PewDiePie, the most subscribed Youtube channel, recently posted a video about forced positivity on Youtube. It generated a lot of reaction on his channel (57,000 comments) and elsewhere in the Youtube community. Later, Casey Neistat, a famous Youtube vlogger, and Philip DeFranco also posted videos talking about this topic.
What exactly is this discussion about forced positivity on Youtube and other social media?
Faking happiness for views
Internet users seem in dispute about whether forced positivity on Youtube is acceptable.
Youtubers first and foremost need to entertain their audience. Viewers prefer to watch positive and uplifting rather than negative and sad content. They demand positive videos, and understand that these often need to be prepared and rehearsed. Content creators, like PewDiePie, are getting tired of putting on their happy face in front of the camera. Especially daily vloggers, like Casey Neistat, consider themselves lucky to be able to edit out the bad parts of their day.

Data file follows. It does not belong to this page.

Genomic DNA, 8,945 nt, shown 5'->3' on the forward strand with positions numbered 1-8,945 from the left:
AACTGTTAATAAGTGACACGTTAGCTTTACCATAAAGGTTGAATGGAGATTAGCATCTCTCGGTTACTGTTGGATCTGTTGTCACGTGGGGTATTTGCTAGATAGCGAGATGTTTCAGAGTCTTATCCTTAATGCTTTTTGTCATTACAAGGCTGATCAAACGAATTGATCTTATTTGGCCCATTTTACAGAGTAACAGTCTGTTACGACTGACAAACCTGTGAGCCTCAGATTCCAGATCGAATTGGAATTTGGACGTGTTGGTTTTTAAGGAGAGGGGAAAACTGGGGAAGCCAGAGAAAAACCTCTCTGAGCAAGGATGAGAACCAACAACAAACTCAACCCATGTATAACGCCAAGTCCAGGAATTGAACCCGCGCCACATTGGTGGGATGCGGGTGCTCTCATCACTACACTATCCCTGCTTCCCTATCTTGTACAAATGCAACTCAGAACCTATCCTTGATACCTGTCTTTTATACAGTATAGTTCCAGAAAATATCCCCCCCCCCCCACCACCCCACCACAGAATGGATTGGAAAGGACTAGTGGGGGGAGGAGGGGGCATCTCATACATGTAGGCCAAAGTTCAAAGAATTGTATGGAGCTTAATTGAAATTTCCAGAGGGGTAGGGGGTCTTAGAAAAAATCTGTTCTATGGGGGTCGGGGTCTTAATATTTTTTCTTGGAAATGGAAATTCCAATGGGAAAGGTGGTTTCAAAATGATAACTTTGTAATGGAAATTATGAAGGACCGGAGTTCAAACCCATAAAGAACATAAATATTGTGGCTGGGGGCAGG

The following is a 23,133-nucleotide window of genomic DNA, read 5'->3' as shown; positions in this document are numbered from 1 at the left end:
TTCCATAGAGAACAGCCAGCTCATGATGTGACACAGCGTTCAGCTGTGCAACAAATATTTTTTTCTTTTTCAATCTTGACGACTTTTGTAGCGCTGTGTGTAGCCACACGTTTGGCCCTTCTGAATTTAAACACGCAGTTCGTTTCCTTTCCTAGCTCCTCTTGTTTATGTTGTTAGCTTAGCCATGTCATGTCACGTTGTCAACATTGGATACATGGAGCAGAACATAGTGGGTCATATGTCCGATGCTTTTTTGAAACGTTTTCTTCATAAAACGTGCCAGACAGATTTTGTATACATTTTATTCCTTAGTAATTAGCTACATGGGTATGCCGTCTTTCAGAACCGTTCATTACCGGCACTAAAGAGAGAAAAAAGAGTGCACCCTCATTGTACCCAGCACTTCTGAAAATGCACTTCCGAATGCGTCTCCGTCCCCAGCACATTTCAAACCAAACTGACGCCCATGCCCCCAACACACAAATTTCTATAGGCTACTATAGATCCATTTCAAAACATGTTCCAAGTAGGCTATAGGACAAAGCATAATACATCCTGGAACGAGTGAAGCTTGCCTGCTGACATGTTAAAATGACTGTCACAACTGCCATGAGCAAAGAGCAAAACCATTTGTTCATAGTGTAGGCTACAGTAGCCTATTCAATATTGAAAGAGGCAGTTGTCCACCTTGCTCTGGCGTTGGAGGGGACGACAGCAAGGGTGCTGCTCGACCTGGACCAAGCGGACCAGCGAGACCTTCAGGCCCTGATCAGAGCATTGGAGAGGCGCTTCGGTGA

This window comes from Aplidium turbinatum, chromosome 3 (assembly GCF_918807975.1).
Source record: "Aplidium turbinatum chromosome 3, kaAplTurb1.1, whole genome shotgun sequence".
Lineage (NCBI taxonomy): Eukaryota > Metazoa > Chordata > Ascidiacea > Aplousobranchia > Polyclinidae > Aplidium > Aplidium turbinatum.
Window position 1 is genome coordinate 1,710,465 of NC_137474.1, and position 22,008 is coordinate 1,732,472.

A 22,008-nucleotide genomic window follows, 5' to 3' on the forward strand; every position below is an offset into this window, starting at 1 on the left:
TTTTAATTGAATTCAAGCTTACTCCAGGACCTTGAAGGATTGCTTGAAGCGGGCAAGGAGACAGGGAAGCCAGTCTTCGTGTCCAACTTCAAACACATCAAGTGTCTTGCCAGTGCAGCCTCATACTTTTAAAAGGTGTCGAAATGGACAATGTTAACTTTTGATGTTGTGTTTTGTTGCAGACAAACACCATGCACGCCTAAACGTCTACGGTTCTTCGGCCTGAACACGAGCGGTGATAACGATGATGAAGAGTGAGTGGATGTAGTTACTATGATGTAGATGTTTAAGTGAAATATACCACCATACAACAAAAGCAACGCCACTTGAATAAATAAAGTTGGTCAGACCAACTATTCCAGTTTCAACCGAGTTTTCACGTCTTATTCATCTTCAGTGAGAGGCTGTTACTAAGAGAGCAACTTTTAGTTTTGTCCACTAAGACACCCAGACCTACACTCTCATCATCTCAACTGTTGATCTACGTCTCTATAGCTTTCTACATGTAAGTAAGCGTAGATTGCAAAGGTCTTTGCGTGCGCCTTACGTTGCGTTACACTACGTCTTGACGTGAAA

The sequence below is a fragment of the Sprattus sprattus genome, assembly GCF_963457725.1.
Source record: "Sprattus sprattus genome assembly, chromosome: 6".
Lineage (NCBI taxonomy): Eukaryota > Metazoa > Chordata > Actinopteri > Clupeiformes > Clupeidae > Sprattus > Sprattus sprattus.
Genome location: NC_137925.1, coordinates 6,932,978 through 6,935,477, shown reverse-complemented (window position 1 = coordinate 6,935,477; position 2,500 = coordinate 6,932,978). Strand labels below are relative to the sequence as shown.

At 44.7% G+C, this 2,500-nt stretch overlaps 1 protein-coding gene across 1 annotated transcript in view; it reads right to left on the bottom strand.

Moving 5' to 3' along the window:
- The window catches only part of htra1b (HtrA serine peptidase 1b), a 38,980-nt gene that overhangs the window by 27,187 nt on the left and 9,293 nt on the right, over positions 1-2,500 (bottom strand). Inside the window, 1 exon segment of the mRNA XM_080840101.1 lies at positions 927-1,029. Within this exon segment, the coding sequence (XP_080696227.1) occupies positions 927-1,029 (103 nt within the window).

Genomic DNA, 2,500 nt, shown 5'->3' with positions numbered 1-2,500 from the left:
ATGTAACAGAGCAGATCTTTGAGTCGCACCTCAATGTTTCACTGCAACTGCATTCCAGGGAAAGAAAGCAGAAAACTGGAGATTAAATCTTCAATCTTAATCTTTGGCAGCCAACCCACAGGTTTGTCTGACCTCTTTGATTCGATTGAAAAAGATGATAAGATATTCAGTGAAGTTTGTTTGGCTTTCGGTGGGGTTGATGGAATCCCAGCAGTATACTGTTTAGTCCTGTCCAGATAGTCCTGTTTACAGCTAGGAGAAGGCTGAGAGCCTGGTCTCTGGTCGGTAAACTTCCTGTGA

Content creators on social media do not clearly communicate where reality ends and staged performance begins. This is problematic because young teens look up to social media stars, and wonder why they cannot feel as happy or positive all the time. Certain viewers would prefer honest videos even if this confronts them with unpleasant events or feelings.
Which types of videos do you prefer watching?
Goodbye fake news
Millennials are fed up with the constant stream of fake, biased, or click-baited news and images, which have infested social media. If you ask me, forced positivity had a good run in 2016, but the social media landscape of 2017 will be marked by users demanding uncensored, brutal truths from media figures, peers and politicians alike.